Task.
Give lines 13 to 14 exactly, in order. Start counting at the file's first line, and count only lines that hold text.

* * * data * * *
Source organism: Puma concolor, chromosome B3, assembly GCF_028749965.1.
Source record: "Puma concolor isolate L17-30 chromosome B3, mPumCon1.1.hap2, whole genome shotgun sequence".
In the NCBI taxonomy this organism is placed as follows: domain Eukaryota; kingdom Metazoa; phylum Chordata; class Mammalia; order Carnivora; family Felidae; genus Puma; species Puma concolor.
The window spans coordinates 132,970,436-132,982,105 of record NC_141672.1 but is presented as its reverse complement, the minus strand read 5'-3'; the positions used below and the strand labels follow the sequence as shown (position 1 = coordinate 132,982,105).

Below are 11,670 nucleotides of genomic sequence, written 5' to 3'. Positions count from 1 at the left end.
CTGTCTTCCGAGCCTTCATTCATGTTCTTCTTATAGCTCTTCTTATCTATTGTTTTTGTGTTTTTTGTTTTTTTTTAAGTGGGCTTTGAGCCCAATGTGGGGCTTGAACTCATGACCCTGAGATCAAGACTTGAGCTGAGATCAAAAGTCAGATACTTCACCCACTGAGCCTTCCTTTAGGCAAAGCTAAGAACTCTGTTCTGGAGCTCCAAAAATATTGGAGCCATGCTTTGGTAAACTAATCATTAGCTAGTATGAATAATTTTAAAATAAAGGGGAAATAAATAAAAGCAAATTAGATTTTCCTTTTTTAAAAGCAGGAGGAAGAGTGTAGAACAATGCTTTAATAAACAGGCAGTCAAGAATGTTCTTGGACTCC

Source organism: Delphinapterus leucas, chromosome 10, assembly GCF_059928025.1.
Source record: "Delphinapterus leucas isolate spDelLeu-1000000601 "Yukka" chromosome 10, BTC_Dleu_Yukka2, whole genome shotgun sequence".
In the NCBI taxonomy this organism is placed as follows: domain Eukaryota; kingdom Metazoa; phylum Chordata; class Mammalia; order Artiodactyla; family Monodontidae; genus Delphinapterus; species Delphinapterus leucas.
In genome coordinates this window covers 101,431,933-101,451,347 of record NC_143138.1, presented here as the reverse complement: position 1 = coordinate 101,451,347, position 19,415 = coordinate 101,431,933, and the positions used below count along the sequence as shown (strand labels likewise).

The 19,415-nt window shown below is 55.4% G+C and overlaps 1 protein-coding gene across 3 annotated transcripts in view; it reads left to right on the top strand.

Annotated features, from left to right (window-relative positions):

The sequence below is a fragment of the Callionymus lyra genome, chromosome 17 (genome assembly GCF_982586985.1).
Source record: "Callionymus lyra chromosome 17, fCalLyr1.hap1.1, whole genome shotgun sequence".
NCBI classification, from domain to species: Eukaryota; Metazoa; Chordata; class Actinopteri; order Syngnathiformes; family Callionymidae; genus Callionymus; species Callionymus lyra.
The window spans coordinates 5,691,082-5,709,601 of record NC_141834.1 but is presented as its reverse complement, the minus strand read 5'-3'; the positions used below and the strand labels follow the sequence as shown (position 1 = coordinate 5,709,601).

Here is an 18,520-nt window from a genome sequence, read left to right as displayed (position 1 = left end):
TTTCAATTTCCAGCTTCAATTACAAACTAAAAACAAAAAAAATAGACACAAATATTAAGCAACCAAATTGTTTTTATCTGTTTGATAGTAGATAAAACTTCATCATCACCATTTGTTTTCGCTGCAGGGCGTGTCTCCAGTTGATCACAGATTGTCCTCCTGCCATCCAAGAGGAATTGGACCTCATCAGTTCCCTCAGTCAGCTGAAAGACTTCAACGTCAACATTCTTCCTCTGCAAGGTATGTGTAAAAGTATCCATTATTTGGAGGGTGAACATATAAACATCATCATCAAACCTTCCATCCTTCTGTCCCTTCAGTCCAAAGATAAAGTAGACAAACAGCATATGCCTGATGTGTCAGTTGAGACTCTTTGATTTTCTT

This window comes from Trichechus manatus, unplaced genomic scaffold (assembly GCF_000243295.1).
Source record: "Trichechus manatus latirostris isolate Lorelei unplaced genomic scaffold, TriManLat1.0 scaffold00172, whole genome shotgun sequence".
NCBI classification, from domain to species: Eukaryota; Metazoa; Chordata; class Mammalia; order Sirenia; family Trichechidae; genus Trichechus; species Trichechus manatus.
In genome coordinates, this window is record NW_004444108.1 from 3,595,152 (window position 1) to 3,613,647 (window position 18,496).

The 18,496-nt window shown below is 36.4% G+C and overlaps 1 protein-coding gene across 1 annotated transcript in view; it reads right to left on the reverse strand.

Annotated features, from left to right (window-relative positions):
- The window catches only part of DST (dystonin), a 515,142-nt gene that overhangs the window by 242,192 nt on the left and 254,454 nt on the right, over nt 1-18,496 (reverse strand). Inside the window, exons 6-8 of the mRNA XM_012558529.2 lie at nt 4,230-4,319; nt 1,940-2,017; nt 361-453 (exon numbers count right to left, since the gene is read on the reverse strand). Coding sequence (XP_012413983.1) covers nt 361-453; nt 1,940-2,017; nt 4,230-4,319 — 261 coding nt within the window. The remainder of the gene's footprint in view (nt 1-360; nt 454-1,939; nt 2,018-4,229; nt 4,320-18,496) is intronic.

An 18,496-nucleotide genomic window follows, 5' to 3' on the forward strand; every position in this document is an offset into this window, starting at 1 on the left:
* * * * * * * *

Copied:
The sequence below is a fragment of the Callionymus lyra genome, chromosome 17 (genome assembly GCF_982586985.1).
Source record: "Callionymus lyra chromosome 17, fCalLyr1.hap1.1, whole genome shotgun sequence".